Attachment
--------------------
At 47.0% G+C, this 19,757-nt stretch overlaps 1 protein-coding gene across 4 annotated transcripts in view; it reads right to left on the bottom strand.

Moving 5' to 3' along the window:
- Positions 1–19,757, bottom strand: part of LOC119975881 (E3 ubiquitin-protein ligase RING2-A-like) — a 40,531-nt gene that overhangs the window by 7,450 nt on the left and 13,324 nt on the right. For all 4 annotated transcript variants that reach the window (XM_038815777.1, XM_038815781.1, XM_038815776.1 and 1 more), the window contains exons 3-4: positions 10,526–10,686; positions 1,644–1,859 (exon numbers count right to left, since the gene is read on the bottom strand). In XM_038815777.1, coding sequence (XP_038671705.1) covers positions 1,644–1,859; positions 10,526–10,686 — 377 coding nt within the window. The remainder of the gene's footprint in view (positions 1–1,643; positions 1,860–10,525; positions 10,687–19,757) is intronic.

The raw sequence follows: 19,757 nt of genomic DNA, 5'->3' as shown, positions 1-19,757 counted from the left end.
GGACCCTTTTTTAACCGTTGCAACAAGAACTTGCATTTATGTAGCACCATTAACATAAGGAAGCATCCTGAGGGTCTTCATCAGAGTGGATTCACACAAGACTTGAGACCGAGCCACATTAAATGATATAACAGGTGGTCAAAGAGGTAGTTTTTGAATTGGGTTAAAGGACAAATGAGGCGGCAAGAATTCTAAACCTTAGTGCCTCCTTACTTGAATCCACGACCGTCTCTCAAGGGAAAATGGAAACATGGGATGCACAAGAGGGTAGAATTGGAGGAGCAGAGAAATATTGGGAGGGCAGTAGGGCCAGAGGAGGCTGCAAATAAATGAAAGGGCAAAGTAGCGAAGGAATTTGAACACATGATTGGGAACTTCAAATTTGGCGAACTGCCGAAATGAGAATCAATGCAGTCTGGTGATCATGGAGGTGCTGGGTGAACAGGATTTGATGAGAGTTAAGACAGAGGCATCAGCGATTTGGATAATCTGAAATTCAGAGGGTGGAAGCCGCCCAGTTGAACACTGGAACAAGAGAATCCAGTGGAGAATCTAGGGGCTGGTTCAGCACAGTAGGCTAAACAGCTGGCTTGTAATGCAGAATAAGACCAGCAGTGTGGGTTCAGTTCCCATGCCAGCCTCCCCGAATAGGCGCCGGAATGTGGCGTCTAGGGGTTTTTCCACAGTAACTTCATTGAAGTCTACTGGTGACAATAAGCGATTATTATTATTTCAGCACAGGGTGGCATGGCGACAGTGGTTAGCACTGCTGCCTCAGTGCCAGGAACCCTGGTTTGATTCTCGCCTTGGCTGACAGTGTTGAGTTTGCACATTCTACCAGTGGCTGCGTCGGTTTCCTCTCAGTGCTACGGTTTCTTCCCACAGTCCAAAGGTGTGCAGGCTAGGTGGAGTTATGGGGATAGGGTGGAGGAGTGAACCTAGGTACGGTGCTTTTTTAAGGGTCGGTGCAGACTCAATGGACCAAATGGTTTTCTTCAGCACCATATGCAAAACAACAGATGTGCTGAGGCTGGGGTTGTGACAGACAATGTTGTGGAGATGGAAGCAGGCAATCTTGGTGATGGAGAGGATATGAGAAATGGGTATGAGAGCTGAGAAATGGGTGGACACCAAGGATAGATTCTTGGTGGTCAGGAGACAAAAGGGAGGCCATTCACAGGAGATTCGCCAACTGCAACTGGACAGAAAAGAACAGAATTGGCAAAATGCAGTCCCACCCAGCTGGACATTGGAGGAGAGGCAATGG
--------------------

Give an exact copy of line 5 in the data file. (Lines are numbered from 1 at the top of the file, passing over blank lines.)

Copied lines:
GGACCCTTTTTTAACCGTTGCAACAAGAACTTGCATTTATGTAGCACCATTAACATAAGGAAGCATCCTGAGGGTCTTCATCAGAGTGGATTCACACAAGACTTGAGACCGAGCCACATTAAATGATATAACAGGTGGTCAAAGAGGTAGTTTTTGAATTGGGTTAAAGGACAAATGAGGCGGCAAGAATTCTAAACCTTAGTGCCTCCTTACTTGAATCCACGACCGTCTCTCAAGGGAAAATGGAAACATGGGATGCACAAGAGGGTAGAATTGGAGGAGCAGAGAAATATTGGGAGGGCAGTAGGGCCAGAGGAGGCTGCAAATAAATGAAAGGGCAAAGTAGCGAAGGAATTTGAACACATGATTGGGAACTTCAAATTTGGCGAACTGCCGAAATGAGAATCAATGCAGTCTGGTGATCATGGAGGTGCTGGGTGAACAGGATTTGATGAGAGTTAAGACAGAGGCATCAGCGATTTGGATAATCTGAAATTCAGAGGGTGGAAGCCGCCCAGTTGAACACTGGAACAAGAGAATCCAGTGGAGAATCTAGGGGCTGGTTCAGCACAGTAGGCTAAACAGCTGGCTTGTAATGCAGAATAAGACCAGCAGTGTGGGTTCAGTTCCCATGCCAGCCTCCCCGAATAGGCGCCGGAATGTGGCGTCTAGGGGTTTTTCCACAGTAACTTCATTGAAGTCTACTGGTGACAATAAGCGATTATTATTATTTCAGCACAGGGTGGCATGGCGACAGTGGTTAGCACTGCTGCCTCAGTGCCAGGAACCCTGGTTTGATTCTCGCCTTGGCTGACAGTGTTGAGTTTGCACATTCTACCAGTGGCTGCGTCGGTTTCCTCTCAGTGCTACGGTTTCTTCCCACAGTCCAAAGGTGTGCAGGCTAGGTGGAGTTATGGGGATAGGGTGGAGGAGTGAACCTAGGTACGGTGCTTTTTTAAGGGTCGGTGCAGACTCAATGGACCAAATGGTTTTCTTCAGCACCATATGCAAAACAACAGATGTGCTGAGGCTGGGGTTGTGACAGACAATGTTGTGGAGATGGAAGCAGGCAATCTTGGTGATGGAGAGGATATGAGAAATGGGTATGAGAGCTGAGAAATGGGTGGACACCAAGGATAGATTCTTGGTGGTCAGGAGACAAAAGGGAGGCCATTCACAGGAGATTCGCCAACTGCAACTGGACAGAAAAGAACAGAATTGGCAAAATGCAGTCCCACCCAGCTGGACATTGGAGGAGAGGCAATGG